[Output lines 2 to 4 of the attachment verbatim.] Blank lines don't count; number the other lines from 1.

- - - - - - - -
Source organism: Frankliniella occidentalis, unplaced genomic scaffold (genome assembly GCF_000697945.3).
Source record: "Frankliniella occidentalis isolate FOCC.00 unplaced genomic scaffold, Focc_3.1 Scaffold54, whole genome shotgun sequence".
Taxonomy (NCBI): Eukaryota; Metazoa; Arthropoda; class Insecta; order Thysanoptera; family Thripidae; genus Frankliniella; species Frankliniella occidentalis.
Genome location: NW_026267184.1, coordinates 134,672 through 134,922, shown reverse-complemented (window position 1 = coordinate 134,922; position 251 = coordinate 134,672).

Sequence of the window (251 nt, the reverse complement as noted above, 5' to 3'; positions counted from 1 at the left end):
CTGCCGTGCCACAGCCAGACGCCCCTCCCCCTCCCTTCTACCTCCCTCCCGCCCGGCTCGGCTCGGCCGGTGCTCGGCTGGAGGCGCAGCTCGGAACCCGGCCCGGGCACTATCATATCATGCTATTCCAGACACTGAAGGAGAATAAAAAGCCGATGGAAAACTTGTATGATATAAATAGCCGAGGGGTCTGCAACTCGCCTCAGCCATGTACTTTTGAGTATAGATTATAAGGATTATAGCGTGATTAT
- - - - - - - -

Source record: "Frankliniella occidentalis isolate FOCC.00 unplaced genomic scaffold, Focc_3.1 Scaffold54, whole genome shotgun sequence".
Taxonomy (NCBI): Eukaryota; Metazoa; Arthropoda; class Insecta; order Thysanoptera; family Thripidae; genus Frankliniella; species Frankliniella occidentalis.
Genome location: NW_026267184.1, coordinates 134,672 through 134,922, shown reverse-complemented (window position 1 = coordinate 134,922; position 251 = coordinate 134,672).